Top GSK executives such as Luc Debruyne, president of GSK Vaccines (pictured), talk about the company’s vaccine and oncology aspirations.
There is growing chatter among congressional aides that the pharma industry should ante up some resources to help address some yet-unresolved healthcare issues.
As I consider the move from clinical to commercialization, it reminds me of the American electoral system – primary elections that are tightly focused and a general election where a candidate faces a vastly broader audience and has the opportunity to engage on a much larger stage and with far greater impact.
Having passed through much of the proof-of-concept gauntlet, the company and its products’ next big test will come in its Phase 3 trials, where the concept meets uncertainty at the macro scale.
Market access is all about getting the right drugs to the right patients at the right time and for the right price. But to do so, every pharma or biotech company must face a mounting set of challenges, including, most prominently, high research costs and tighter budgets.
Ever heard of the company Galvani Bioelectronics? The name probably sounds familiar because the company was recently the subject of nearly every news media outlet, including the Wall Street Journal.
When life sciences and healthcare organizations look at their medication compliance numbers, they often feel like a baseball manager with a slumping hitter. The data shows that the hitter is 0 for 22, with 10 strikeouts, over the last few games. But it offers little guidance on why the player doesn’t appear to be able to hit water if he fell out of a boat or what the manager can do to get to the hitter back on track again.
Data is exponentially increasing while habits remain steeped in legacy systems and the past when it comes to safety and pharmacovigilance (PV) in the pharmaceutical ecosystem.
About 50 percent of all Phase III trials fail. That is an expensive problem for the pharmaceutical industry, as a 2014 study by the U.S. Department of Health and Human Services estimated the average cost of a Phase III trial to be $20 million.
As the biopharmaceutical industry is becoming more comfortable with the principle of calibrating its efforts with a focus on patients, one question is beginning to float to the top: What strategy would generate a maximum amount of patient-centricity? In recent decades, focus groups, advisory boards, and various patient-engagement initiatives have emerged and informed mainly post-approval activities. Patient leadership councils (PLCs) are now starting to take patient engagement to unprecedented levels. Patient influence is forecast to rise.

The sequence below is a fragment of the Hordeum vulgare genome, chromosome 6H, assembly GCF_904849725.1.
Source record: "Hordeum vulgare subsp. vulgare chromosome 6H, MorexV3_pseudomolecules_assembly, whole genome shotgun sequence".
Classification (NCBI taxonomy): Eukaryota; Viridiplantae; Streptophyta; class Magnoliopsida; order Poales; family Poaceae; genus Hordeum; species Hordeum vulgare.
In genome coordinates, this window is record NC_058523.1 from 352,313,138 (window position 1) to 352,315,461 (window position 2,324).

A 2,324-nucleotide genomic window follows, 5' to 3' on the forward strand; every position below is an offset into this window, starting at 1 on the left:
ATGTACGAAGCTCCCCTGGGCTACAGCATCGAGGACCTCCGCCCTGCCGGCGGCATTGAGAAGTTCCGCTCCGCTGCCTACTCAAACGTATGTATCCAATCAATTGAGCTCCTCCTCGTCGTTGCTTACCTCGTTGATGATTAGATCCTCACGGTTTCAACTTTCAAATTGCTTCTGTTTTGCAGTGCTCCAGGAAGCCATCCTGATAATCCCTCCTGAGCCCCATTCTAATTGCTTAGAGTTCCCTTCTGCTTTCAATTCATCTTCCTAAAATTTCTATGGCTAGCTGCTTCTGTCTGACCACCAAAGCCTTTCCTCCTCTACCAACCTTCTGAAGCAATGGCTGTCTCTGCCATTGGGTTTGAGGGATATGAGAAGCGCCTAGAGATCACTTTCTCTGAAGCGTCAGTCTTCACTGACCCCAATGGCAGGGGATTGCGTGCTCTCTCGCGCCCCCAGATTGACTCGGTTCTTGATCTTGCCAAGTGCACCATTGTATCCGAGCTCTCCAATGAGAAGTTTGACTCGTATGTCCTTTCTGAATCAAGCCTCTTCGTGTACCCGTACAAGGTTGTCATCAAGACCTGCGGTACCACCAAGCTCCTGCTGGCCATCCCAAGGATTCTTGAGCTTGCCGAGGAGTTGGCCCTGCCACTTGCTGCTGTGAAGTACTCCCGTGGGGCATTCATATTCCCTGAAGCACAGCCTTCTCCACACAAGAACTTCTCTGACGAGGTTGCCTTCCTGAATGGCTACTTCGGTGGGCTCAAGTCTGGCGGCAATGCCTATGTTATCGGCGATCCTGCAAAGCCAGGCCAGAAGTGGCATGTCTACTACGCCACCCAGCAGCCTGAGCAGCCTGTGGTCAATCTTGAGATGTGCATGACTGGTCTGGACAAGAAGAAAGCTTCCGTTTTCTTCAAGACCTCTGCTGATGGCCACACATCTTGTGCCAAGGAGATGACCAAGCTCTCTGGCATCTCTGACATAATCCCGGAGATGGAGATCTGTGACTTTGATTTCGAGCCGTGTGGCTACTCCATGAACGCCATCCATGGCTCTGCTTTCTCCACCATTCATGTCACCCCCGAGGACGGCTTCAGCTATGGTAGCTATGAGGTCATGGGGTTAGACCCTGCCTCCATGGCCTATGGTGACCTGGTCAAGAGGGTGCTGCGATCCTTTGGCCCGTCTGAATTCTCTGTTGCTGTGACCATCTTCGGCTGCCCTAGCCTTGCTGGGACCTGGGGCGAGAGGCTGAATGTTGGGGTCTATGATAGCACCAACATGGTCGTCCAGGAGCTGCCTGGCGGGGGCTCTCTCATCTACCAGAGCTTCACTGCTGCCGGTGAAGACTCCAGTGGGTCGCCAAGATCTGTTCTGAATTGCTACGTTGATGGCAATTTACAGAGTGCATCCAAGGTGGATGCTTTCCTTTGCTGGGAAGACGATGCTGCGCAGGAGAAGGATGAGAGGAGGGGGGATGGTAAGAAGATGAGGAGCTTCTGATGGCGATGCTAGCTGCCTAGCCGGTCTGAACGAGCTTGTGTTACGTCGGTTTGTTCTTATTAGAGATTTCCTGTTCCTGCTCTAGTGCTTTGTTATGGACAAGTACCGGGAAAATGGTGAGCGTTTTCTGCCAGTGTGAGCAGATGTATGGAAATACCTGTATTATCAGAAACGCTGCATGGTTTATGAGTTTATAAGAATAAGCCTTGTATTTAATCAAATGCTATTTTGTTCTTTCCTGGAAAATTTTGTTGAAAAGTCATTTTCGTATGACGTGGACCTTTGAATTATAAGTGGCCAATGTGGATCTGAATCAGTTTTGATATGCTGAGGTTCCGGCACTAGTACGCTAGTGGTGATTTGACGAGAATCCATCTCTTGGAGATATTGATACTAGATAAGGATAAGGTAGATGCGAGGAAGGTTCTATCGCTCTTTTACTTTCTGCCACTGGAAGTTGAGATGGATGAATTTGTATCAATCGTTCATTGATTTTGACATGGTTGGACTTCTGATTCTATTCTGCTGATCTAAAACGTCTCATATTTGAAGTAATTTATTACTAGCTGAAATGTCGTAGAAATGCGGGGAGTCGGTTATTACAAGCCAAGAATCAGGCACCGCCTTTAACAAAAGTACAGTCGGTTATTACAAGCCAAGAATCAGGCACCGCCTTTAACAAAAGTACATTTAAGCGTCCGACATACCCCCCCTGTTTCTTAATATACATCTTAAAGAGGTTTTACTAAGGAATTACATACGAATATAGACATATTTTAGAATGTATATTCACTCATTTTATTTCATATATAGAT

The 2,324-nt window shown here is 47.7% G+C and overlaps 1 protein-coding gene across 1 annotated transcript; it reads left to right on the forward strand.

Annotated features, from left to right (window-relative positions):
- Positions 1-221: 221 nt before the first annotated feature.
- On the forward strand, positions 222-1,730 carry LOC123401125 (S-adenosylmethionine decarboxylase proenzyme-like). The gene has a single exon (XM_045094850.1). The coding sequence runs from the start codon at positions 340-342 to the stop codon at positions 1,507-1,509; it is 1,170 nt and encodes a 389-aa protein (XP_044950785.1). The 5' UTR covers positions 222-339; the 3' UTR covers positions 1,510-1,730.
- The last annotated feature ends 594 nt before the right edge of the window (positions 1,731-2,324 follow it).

As head of global information for a major biopharmaceutical company, I try to anticipate what might be the next service line that we should provide to our internal customers and what might be the next big thing in terms of information provision, rights requirements, and the like. To ensure that my corporate information center runs optimally, there are five areas of improvement I continue to focus on, which not only keeps my team current, highly-skilled, collaborative and empowered, but also demonstrates a positive ROI for our parent organization.
Following Luc Debruyne’s participation in an educational session at this year’s BIO International Convention, the president of GSK Vaccines sat down with me to shares his insights on the world of vaccines. During our conversation, (much of which was captured in the September 2016 feature article in Life Science Leader magazine), I asked Debruyne about some of the challenges faced by vaccine developers when it comes to viruses like Ebola and Zika.
Not long ago, a research team from the CDC fleshed out the measles activity in the United States. Much of the recent measles outbreak was linked to international travel and Disney Theme parks. While the threat may have come from imported infections, the reason the measles threat became a reality was largely the result of unvaccinated Americans. According to Luc Debruyne, president of GSK Vaccines and the subject of a feature article in Life Science Leader magazine’s September 2016 issue, the anti-vaccination movement is actually referred to as vaccine hesitancy, and is not just a U.S. but global phenomenon.
While at Bristol-Myers Squibb (BMS), Axel Hoos, M.D., Ph.D. brought ipilimumab (the pioneering CTL-4 immuno-oncology drug) to market, essentially launching the field of immuno-oncology. So, I was curious as to why he decided to join GSK, where he currently serves as SVP therapeutic area head for oncology R&D and head of immuno-oncology. But to understand Hoos’ (the subject of Life Science Leader magazine’s September 2016 feature article) path to GSK, you need to first know why he went to BMS in the first place.
My colleague, Ed Miseta, chief editor of Clinical Leader, recently asked, “Can Better Patient Experiences Lead To Better Medicines?” via an article he developed from an interview with Thomas Goetz, cofounder of Iodine, a digital health company. According to Miseta, Goetz is attempting to turn patient experiences into better medicines and is combining data and design to help patients locate the best treatments based on preferences, demographics, and experiences. But truthfully it wasn’t Goetz’s work that intrigued me (but still worth your reading about), but rather Miseta’s question.
How much science does a business person need to know? In this industry, the more the better. Without at least an excellent layperson’s understanding of the company’s scientific underpinnings, a life science executive will remain vulnerable to the greatest of all hazards in managing the business — today’s news.